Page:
Inspired by Tanner Colby’s book on the late great comedian John Belushi, R.J. Cutler (Billie Eilish: The World’s a Little Blurry) has made a serious film about a man who achieved phenomenal success only to die way too young at 33. Using a lot of Colby’s interview material, the slightly tinny voice-overs by everyone from best friend Dan Aykroyd, through his family, including his wife, Judith, to old comic friends, gives the film a patina of the past. There’s an intriguing build-up in the film, with rare material of Belushi performing and interacting with his friends at Second City, before heading off to New York. Comedy was entering a new age, which is reinforced by clips from the early Saturday Night Live (SNL) programs where Belushi begins to unleash the full power of his crazy personas. The ferocity of his samurai warrior and endless blue collar workers took slapstick way beyond anything that had been done by the Three Stooges. But Belushi wasn’t through innovating. Hired to play a near wordless “Id” character, Belushi took comedy to a different stratosphere in Animal House, the film that made him a superstar. As a capper, Belushi and Aykroyd took their Blues Brothers routines from SNL, turning that into a blockbuster film and recording hit, with such guests as Aretha Franklin, Ray Charles and James Brown.
Cutler’s film shows the downside of Belushi’s success. He had too much drugs, rock’n’roll and sex in his life. Although his friends and loved ones remember him as a kind, likeable figure, there seemed to be something lacking in his soul. Did he burn out? He seems to have done so. Neither Cutler nor Colby could make sense of his meteoric rise and fall. Capturing so many funny moments on screen, Belushi is easy to watch but does leave one with the question: what let him take the risks that made his demise almost inevitable?
Radiograph of a Family
(Norway/Iran/Switzerland, 82 min.)
Dir. Firouzhen Khosrovani
Winner of the best documentary prize at IDFA (International Documentary Filmfestival, Amsterdam), Radiograph of a Family is the kind of film you want to discover at a festival: something fresh in technique and impressive in its narrative and political scope. Director Firouzhen Khosrovani’s story of her parents is absolutely compelling as we find out about a love match that could never resolve itself into how best to spend their lives. As Khosrovani’s film begins, she tells us that her mother married a photograph of her father because she was in Iran and he was living in Geneva. The image of the nice man she married took a young woman raised strictly with sharia laws to a place that seemed hedonistic to her. Though Khosravani’s father was a Muslim and scientist living in Switzerland—hardly known for its bohemian ways—her mother found him and his friends far too casual. They drank wine, had parties and the women dressed in Western style—almost naked to her mother.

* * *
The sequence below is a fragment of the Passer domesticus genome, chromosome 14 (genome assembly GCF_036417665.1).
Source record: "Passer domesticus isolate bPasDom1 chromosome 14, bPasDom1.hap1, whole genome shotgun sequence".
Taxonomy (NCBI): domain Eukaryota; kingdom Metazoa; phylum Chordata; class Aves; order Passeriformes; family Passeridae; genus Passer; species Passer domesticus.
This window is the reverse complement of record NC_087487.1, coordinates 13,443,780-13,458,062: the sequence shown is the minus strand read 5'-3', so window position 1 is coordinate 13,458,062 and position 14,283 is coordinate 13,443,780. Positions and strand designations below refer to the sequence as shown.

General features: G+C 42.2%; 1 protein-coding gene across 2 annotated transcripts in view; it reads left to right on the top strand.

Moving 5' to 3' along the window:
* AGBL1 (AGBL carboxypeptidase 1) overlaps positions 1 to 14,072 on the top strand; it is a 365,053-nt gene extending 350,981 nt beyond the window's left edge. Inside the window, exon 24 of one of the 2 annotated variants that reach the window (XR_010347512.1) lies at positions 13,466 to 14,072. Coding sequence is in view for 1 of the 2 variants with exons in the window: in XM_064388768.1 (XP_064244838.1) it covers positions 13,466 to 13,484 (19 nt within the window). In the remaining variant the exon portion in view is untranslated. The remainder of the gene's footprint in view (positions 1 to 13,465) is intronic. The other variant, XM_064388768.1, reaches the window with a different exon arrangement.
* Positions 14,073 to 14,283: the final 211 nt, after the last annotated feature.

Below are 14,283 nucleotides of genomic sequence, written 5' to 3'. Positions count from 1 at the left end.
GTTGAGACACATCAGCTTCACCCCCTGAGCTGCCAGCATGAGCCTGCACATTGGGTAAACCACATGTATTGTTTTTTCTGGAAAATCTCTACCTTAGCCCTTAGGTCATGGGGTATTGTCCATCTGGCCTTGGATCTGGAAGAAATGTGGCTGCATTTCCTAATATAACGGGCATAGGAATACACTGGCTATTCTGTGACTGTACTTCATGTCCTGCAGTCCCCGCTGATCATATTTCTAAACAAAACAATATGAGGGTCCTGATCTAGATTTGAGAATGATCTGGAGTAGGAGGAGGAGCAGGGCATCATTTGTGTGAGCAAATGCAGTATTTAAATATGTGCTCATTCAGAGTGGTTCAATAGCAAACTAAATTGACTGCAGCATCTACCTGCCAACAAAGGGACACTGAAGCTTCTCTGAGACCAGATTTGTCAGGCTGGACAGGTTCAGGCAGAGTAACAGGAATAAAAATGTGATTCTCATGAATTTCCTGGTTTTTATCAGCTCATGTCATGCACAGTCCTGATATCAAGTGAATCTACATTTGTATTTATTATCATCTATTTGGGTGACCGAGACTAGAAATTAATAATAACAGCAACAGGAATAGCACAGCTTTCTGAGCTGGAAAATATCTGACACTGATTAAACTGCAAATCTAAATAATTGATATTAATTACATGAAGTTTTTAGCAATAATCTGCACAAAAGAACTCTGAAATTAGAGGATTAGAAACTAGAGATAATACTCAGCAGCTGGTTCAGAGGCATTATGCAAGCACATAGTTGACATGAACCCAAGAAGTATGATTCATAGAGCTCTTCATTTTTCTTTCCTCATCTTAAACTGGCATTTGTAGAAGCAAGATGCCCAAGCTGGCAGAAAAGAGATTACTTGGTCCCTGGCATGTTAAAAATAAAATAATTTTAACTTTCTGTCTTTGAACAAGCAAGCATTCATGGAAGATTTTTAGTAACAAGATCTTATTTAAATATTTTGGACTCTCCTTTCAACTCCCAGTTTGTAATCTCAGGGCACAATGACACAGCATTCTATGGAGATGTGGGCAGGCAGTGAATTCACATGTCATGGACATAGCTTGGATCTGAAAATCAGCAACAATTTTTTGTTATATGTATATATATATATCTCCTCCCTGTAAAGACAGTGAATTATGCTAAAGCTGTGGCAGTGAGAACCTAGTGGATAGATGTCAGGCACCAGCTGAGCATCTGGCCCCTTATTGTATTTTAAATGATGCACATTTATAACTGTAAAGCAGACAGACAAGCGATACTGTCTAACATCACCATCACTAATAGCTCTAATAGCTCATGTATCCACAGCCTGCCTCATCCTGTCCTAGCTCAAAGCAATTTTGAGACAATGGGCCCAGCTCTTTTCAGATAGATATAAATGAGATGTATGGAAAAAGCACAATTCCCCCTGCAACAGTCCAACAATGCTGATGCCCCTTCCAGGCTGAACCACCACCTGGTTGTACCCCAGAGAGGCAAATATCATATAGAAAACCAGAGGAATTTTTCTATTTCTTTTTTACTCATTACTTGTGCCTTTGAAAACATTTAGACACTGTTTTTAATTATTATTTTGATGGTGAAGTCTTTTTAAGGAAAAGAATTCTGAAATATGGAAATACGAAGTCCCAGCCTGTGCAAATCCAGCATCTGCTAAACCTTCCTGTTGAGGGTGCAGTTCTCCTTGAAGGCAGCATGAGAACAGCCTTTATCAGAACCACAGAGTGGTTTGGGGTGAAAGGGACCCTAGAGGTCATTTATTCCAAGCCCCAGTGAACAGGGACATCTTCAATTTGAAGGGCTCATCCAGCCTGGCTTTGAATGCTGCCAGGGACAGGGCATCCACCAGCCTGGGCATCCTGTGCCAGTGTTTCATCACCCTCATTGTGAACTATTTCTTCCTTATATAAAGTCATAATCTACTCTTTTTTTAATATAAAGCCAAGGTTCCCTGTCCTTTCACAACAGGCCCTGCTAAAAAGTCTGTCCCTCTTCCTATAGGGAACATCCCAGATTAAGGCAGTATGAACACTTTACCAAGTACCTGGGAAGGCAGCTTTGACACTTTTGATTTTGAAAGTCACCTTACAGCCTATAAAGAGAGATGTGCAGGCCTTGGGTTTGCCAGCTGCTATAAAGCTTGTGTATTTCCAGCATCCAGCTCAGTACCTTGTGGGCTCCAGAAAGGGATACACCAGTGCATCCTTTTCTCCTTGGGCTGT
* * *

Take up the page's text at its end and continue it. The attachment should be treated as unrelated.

When Firouzhen was born, her father was persuaded to return to Iran, then under the rule of the Shah. A cultured man by Western standards, her father played classical piano, loved representational paintings by Impressionists and others, and continued to drink wine with sophisticated Muslim friends while her mother reluctantly accepted his lifestyle. Then, the Islamic Revolution took place and it was her mother who took charge, working with the local councils and finding many women who also eagerly embraced the chador. Her father’s friends disappeared and he gradually retreated to a room, where he could hear Bach with headphones.
Khosrovani’s film is brilliantly assembled. She uses film, family photos, letters and music to create a collage to evoke the contrasting past of Switzerland and Iran. She creates an immediacy to her parent’s relationship by writing dialogue for them, which is dramatized by actors. The affection between them comes through in her mother’s misreading of “monsieur” as “m’sieu” and his words of endearment to her. Visually, Khosrovani shows the gradual alienation of each other’s love through shots into their room, where the bed moves from prominence to eventual removal while the paintings and cultural artifacts disappear.
An X-Ray of a family, the film examines Iran, a country of great culture and sophistication but with a very strict religious philosophy. How do these opposites work together? The answer has never obvious but it does exist in this beautiful film by a daughter who embraces both sides of her parentage and may represent a future for Iran.
War and Peace
(Italy/Switzerland, 128 min.)
Dir. Martina Parenti and Massimo D’Anolfi
An essay film, War and Peace looks at how cinema, photography and today’s cell phones have recorded and affected warfare for the past century and a half. With access to the Swiss archive and other collections, filmmakers Parenti and D’Anolfi illustrate how people perceive the illusions of war—the imagery—and not its reality. Going as far back in cinema to films of the Italian invasion of Libya in 1911 and continuing through images of destruction in Ethiopia shot during Fascist times to the media-rich devastation created in Mogadishu and now in the Middle East, the film show how capitalism and imperialism created the situations that started warfare—and recorded it. As Italians, the filmmakers tend to concentrate on their country’s misadventures in Libya, Ethiopia and Somalia but they include the French foreign legion in their documentary as well.